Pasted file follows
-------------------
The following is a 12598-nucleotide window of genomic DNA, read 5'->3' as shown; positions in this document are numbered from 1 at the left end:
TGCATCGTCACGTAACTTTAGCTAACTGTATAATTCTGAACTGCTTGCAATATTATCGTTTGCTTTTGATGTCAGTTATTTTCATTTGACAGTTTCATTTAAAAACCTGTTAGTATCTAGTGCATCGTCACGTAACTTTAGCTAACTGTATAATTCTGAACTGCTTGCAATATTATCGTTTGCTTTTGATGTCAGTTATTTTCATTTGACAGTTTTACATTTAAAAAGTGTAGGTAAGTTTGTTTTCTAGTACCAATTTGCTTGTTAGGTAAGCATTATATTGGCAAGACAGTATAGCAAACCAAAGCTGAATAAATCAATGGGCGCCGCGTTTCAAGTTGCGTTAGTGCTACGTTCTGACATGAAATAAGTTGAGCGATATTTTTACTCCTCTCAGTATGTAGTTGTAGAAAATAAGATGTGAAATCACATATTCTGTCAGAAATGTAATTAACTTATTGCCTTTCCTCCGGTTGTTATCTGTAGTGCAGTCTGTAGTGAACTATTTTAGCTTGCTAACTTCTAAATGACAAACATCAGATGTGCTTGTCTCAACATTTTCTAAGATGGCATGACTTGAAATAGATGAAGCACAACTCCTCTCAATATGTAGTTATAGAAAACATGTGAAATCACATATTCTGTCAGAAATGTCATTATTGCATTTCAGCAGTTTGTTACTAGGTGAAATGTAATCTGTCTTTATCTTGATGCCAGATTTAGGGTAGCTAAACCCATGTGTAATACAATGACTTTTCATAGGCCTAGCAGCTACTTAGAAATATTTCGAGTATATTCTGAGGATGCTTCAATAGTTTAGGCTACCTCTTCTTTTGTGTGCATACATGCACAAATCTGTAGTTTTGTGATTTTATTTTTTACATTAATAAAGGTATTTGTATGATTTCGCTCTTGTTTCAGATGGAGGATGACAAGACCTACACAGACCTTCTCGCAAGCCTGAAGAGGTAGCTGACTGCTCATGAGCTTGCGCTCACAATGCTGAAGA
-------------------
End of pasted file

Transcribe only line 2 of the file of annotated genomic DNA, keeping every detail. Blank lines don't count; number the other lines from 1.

TGCATCGTCACGTAACTTTAGCTAACTGTATAATTCTGAACTGCTTGCAATATTATCGTTTGCTTTTGATGTCAGTTATTTTCATTTGACAGTTTCATTTAAAAACCTGTTAGTATCTAGTGCATCGTCACGTAACTTTAGCTAACTGTATAATTCTGAACTGCTTGCAATATTATCGTTTGCTTTTGATGTCAGTTATTTTCATTTGACAGTTTTACATTTAAAAAGTGTAGGTAAGTTTGTTTTCTAGTACCAATTTGCTTGTTAGGTAAGCATTATATTGGCAAGACAGTATAGCAAACCAAAGCTGAATAAATCAATGGGCGCCGCGTTTCAAGTTGCGTTAGTGCTACGTTCTGACATGAAATAAGTTGAGCGATATTTTTACTCCTCTCAGTATGTAGTTGTAGAAAATAAGATGTGAAATCACATATTCTGTCAGAAATGTAATTAACTTATTGCCTTTCCTCCGGTTGTTATCTGTAGTGCAGTCTGTAGTGAACTATTTTAGCTTGCTAACTTCTAAATGACAAACATCAGATGTGCTTGTCTCAACATTTTCTAAGATGGCATGACTTGAAATAGATGAAGCACAACTCCTCTCAATATGTAGTTATAGAAAACATGTGAAATCACATATTCTGTCAGAAATGTCATTATTGCATTTCAGCAGTTTGTTACTAGGTGAAATGTAATCTGTCTTTATCTTGATGCCAGATTTAGGGTAGCTAAACCCATGTGTAATACAATGACTTTTCATAGGCCTAGCAGCTACTTAGAAATATTTCGAGTATATTCTGAGGATGCTTCAATAGTTTAGGCTACCTCTTCTTTTGTGTGCATACATGCACAAATCTGTAGTTTTGTGATTTTATTTTTTACATTAATAAAGGTATTTGTATGATTTCGCTCTTGTTTCAGATGGAGGATGACAAGACCTACACAGACCTTCTCGCAAGCCTGAAGAGGTAGCTGACTGCTCATGAGCTTGCGCTCACAATGCTGAAGA